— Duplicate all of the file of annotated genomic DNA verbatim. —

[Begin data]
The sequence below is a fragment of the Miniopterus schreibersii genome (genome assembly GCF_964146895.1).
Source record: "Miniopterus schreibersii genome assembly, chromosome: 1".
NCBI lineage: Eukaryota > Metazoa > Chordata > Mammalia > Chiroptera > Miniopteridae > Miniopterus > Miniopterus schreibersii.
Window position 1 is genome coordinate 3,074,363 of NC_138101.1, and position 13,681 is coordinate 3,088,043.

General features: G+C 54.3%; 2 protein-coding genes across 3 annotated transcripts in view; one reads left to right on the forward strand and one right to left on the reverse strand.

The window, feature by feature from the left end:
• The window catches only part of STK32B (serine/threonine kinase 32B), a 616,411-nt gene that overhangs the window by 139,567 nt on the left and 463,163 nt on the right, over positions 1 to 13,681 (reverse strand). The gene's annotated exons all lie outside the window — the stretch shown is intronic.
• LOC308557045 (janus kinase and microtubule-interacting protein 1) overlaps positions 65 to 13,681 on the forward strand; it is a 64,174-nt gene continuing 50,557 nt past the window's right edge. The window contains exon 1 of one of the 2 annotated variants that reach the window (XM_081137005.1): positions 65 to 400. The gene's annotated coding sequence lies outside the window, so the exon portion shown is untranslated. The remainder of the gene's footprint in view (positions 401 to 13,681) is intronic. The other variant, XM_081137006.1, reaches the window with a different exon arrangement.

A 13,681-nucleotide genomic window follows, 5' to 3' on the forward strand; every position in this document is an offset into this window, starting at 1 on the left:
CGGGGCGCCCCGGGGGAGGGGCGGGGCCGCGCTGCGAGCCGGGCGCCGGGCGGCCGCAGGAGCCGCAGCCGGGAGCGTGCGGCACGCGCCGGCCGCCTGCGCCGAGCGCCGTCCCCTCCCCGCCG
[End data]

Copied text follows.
The sequence below is a fragment of the Miniopterus schreibersii genome (genome assembly GCF_964146895.1).
Source record: "Miniopterus schreibersii genome assembly, chromosome: 1".
NCBI lineage: Eukaryota > Metazoa > Chordata > Mammalia > Chiroptera > Miniopteridae > Miniopterus > Miniopterus schreibersii.
Window position 1 is genome coordinate 3,074,363 of NC_138101.1, and position 13,681 is coordinate 3,088,043.

General features: G+C 54.3%; 2 protein-coding genes across 3 annotated transcripts in view; one reads left to right on the forward strand and one right to left on the reverse strand.

The window, feature by feature from the left end:
• The window catches only part of STK32B (serine/threonine kinase 32B), a 616,411-nt gene that overhangs the window by 139,567 nt on the left and 463,163 nt on the right, over positions 1 to 13,681 (reverse strand). The gene's annotated exons all lie outside the window — the stretch shown is intronic.
• LOC308557045 (janus kinase and microtubule-interacting protein 1) overlaps positions 65 to 13,681 on the forward strand; it is a 64,174-nt gene continuing 50,557 nt past the window's right edge. The window contains exon 1 of one of the 2 annotated variants that reach the window (XM_081137005.1): positions 65 to 400. The gene's annotated coding sequence lies outside the window, so the exon portion shown is untranslated. The remainder of the gene's footprint in view (positions 401 to 13,681) is intronic. The other variant, XM_081137006.1, reaches the window with a different exon arrangement.

A 13,681-nucleotide genomic window follows, 5' to 3' on the forward strand; every position in this document is an offset into this window, starting at 1 on the left:
CGGGGCGCCCCGGGGGAGGGGCGGGGCCGCGCTGCGAGCCGGGCGCCGGGCGGCCGCAGGAGCCGCAGCCGGGAGCGTGCGGCACGCGCCGGCCGCCTGCGCCGAGCGCCGTCCCCTCCCCGCCG